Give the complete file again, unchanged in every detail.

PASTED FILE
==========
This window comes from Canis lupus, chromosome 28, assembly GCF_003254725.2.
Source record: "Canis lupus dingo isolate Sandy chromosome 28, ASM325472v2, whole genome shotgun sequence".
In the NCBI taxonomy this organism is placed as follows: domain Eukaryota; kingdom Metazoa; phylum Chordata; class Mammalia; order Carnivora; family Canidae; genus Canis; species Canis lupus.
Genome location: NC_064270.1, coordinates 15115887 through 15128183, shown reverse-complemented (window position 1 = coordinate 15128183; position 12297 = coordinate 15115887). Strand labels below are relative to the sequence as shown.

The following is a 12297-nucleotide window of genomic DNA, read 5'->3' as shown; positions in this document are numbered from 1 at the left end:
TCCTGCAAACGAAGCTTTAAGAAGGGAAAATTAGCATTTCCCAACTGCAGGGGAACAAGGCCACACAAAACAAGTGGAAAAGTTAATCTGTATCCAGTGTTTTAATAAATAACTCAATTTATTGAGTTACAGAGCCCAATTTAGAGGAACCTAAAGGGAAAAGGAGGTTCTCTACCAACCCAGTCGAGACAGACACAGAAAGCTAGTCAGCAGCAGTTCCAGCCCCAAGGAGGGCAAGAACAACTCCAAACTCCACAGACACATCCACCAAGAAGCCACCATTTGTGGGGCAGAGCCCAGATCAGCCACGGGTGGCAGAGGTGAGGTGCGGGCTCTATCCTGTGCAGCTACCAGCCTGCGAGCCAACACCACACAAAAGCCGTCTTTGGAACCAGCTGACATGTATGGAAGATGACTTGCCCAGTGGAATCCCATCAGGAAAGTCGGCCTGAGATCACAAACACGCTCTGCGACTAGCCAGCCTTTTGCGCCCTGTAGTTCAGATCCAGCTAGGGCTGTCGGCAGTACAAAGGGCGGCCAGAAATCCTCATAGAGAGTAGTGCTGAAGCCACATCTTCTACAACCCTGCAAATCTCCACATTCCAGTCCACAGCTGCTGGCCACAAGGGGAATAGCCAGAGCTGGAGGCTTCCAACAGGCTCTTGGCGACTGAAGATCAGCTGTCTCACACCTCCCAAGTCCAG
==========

This window comes from Canis lupus, chromosome 28, assembly GCF_003254725.2.
Source record: "Canis lupus dingo isolate Sandy chromosome 28, ASM325472v2, whole genome shotgun sequence".
In the NCBI taxonomy this organism is placed as follows: domain Eukaryota; kingdom Metazoa; phylum Chordata; class Mammalia; order Carnivora; family Canidae; genus Canis; species Canis lupus.
Genome location: NC_064270.1, coordinates 15115887 through 15128183, shown reverse-complemented (window position 1 = coordinate 15128183; position 12297 = coordinate 15115887). Strand labels below are relative to the sequence as shown.

The following is a 12297-nucleotide window of genomic DNA, read 5'->3' as shown; positions in this document are numbered from 1 at the left end:
TCCTGCAAACGAAGCTTTAAGAAGGGAAAATTAGCATTTCCCAACTGCAGGGGAACAAGGCCACACAAAACAAGTGGAAAAGTTAATCTGTATCCAGTGTTTTAATAAATAACTCAATTTATTGAGTTACAGAGCCCAATTTAGAGGAACCTAAAGGGAAAAGGAGGTTCTCTACCAACCCAGTCGAGACAGACACAGAAAGCTAGTCAGCAGCAGTTCCAGCCCCAAGGAGGGCAAGAACAACTCCAAACTCCACAGACACATCCACCAAGAAGCCACCATTTGTGGGGCAGAGCCCAGATCAGCCACGGGTGGCAGAGGTGAGGTGCGGGCTCTATCCTGTGCAGCTACCAGCCTGCGAGCCAACACCACACAAAAGCCGTCTTTGGAACCAGCTGACATGTATGGAAGATGACTTGCCCAGTGGAATCCCATCAGGAAAGTCGGCCTGAGATCACAAACACGCTCTGCGACTAGCCAGCCTTTTGCGCCCTGTAGTTCAGATCCAGCTAGGGCTGTCGGCAGTACAAAGGGCGGCCAGAAATCCTCATAGAGAGTAGTGCTGAAGCCACATCTTCTACAACCCTGCAAATCTCCACATTCCAGTCCACAGCTGCTGGCCACAAGGGGAATAGCCAGAGCTGGAGGCTTCCAACAGGCTCTTGGCGACTGAAGATCAGCTGTCTCACACCTCCCAAGTCCAG